Finance

Goldman poaches ex-McKinsey boss to bolster Asia business

Goldman Sachs has named Kevin Sneader to help run its operations in Asia, months after he was voted out as the leader of consulting firm McKinsey.

Sneader will serve as co-president of the Asia business, excluding Japan, alongside Todd Leland, Goldman said Wednesday. He will also join the firm’s management committee and will relocate to Hong Kong for the job.

The pair is charged with growing the Wall Street firm’s client base in the region, where Goldman has outlined ambitious expansion plans. Chinese regulators in May approved Goldman’s plan to build a wealth-management venture in the country with one of its largest banks, Industrial and Commercial Bank of China.

The Asia Pacific region accounted for about $6.2bn, or 14%, of the bank’s revenue in 2020. About 9% of Goldman’s corporate loans last year were issued to businesses in the region.

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Sneader spent 32 years at McKinsey, his final three as global managing partner. In February, partners at the consulting firm voted to replace him — a move seen as a rebuke of his management of a string of scandals involving McKinsey and their ensuing legal settlements. It was the first time in decades a McKinsey leader hadn’t won a second term.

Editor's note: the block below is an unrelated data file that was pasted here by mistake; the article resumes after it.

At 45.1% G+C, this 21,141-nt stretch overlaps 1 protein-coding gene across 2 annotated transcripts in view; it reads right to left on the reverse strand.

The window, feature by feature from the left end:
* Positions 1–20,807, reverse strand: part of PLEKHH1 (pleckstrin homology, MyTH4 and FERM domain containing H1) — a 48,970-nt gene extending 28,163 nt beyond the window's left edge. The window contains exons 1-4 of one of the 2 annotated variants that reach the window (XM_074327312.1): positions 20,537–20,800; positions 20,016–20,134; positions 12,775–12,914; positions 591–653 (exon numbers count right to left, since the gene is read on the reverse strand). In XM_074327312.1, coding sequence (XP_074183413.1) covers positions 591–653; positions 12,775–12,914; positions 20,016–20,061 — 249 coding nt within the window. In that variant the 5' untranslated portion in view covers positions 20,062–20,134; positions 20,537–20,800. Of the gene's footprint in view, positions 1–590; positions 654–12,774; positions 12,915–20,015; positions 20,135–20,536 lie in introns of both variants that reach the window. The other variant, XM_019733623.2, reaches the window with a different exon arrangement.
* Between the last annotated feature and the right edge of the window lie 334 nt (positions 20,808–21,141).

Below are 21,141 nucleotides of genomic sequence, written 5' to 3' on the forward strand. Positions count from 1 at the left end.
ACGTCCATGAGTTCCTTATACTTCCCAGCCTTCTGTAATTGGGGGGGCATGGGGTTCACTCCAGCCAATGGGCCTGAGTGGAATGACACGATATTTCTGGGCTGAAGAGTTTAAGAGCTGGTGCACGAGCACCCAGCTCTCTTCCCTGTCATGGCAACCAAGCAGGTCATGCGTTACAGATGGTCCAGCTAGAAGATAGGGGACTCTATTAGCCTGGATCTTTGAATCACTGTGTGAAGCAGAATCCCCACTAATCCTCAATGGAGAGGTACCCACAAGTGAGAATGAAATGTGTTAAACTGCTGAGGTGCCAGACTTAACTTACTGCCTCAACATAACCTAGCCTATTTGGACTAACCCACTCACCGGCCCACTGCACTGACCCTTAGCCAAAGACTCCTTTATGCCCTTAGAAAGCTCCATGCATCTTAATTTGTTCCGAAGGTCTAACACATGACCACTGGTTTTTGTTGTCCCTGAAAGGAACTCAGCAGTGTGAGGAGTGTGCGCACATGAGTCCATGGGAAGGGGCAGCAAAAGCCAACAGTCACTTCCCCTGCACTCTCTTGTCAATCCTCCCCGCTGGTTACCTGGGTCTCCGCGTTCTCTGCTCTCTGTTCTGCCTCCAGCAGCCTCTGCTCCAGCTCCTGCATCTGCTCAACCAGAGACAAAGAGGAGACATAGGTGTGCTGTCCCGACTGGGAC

Some partners chafed at Sneader’s efforts to move McKinsey away from a culture in which partners were given wide latitude over their work and clients to a more rule-bound, process-oriented one, The Wall Street Journal previously reported.

Goldman, too, is a partnership — a vestige of the 130 years it spent as a private company before its 1999 initial public offering. The autonomy that has afforded top employees has contributed to some big missteps, particularly in Asia.

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The bank last year admitted wrongdoing and agreed to pay billions of dollars to global regulators to end a yearslong investigation into its dealings with a Malaysian investment fund at the heart of a global bribery ring.

Two Goldman partners were criminally charged in the scandal. Prosecutors alleged that senior executives at the bank, enamored by the fees that poured in from the 1MDB investment fund, ignored warning signs of fraud.

Write to Orla McCaffrey at [email protected]

This article was published by Dow Jones Newswires

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